Furthering their research, Professor Phillip Messersmith and his team experimented with dipping various objects into saline solutions of tannic acid or pyrogallol, with similar results but at a much lower cost and with even faster results. They went on to test “medically relevant polymers, engineering polymers, metals, inorganic substrates and ceramics,” with the same success. They were also able to modify the coatings enabling additional functions without affecting the original properties. In one experiment they succeeded in adding an anti-fouling element to the coating which would make it ideal for applying to pacemakers to prevent the buildup of cells on its surface.

The coatings innately have properties that are very beneficial to saving lives and keeping people healthy,” says Tadas S. Sileika, a graduate student in Messersmith’s lab and first author of the paper detailing the research. “Without any further modification, they can help prolong the life of a medical device, reduce inflammation in a patient and prevent bacterial infections.”

Bravo! That last step from anecdotal success at treating ailments and disease with natural compounds has always been difficult. Not the least of which is that tales of success often are magnified in memory and retelling.

Another new area of research truly worth following.

Shock and amazement! Fast food is saltier in the U.S.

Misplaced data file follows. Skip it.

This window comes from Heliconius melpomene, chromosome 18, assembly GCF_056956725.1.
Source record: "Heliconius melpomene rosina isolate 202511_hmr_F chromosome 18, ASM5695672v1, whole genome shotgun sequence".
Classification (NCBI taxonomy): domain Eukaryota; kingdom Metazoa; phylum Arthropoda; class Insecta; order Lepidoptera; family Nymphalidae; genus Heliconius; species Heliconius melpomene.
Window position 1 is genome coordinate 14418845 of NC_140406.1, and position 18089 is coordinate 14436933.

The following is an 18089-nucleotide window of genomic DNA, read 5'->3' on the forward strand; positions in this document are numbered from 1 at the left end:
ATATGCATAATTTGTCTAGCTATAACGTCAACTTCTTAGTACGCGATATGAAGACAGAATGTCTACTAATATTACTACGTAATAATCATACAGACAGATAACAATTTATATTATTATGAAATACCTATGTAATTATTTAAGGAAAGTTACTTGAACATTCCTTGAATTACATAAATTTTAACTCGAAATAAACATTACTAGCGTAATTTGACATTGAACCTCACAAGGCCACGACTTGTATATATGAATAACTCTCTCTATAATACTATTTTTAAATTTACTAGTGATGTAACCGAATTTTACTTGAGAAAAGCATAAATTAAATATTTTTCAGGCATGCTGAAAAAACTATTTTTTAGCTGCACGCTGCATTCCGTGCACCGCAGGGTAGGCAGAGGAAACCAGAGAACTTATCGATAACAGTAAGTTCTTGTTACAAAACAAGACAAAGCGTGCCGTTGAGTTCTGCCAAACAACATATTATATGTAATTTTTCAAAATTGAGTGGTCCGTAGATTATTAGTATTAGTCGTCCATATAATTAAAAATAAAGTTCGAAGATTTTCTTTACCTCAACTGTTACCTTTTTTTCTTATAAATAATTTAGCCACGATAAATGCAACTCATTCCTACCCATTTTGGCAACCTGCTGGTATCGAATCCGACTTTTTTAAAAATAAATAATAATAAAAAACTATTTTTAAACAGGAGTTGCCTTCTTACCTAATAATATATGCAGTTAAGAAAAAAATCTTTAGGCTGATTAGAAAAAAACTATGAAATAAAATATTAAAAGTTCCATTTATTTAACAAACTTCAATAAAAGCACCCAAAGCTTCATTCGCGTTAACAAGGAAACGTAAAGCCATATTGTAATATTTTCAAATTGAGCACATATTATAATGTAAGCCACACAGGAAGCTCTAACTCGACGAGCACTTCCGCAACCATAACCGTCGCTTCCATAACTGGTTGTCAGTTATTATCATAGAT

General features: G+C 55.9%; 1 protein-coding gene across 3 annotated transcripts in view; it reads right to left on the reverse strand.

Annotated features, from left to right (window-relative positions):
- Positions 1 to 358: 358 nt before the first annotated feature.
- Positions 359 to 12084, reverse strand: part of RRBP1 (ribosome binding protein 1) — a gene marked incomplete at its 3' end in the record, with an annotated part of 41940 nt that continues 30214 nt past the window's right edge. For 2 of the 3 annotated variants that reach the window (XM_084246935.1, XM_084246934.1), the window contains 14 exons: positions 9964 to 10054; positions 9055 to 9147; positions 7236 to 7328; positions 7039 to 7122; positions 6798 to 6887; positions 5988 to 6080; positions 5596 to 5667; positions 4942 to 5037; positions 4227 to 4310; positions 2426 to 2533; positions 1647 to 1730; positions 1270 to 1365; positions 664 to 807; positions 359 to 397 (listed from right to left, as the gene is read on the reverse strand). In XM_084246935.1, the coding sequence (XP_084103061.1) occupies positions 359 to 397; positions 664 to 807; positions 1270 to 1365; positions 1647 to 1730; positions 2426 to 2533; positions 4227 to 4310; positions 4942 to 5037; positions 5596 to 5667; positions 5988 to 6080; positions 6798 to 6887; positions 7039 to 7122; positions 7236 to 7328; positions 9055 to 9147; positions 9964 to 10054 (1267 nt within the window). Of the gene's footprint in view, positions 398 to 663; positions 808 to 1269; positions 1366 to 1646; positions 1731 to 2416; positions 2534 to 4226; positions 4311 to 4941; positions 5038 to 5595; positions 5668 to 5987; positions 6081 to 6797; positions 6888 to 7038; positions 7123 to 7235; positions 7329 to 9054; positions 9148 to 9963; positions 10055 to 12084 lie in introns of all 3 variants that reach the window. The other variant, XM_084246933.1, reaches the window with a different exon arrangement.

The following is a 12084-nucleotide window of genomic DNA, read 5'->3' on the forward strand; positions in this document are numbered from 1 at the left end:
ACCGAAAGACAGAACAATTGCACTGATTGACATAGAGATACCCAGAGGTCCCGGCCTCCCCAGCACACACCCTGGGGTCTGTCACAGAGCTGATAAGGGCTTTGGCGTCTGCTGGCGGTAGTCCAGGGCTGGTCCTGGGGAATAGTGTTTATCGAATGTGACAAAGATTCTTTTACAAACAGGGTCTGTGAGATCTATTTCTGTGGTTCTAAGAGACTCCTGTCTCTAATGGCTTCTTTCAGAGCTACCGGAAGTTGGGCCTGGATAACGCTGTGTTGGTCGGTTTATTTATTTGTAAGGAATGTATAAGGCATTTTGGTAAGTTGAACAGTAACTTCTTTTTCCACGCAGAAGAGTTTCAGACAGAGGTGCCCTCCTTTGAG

It’s no secret that fast-food fare like burgers, french fries, and fried chicken tends to be high in sodium. According to a new study, however, American fast-food customers may be getting a larger dose of sodium than their counterparts in other countries — even if they order the exact same items off the menu.

In the study, published this week in the Canadian Medical Association Journal, researchers analyzed the posted nutritional information for more than 2,000 items sold in multiple countries by the world’s six largest fast-food chains: Burger King, Domino’s Pizza, KFC, McDonald’s, Pizza Hut, and Subway.

Overall, the researchers found, fast food tended to be saltier in the United States than in the other countries included in the study: Australia, Canada, France, New Zealand, and the UK. What’s more, the sodium content of the same menu items at the same chains varied by country, sometimes widely…

In some cases the difference was dramatic. The Chicken McNuggets sold in the United States contained 2.5 times more sodium than the McNuggets sold in the UK. Likewise, the sodium content of a Subway club sandwich was more than twice as high in the United States as it was in France…

…Joy Dubost, Ph.D., director of nutrition for the National Restaurant Association…then wastes space coming up with reasons why the study should be followed by another study.

Although they can’t pinpoint the reasons for the sodium disparities, Norm Campbell and his colleagues say the study findings show that limitations in food-processing technology are not a barrier to providing lower-sodium products, as the food industry has claimed.

“We found multiple examples of low-salt choices, and for the same product across different countries there’s variation in the amount of salt that’s added,” Campbell says. “From that perspective, it would appear that it’s not very challenging to lower the amount of salt in food products.”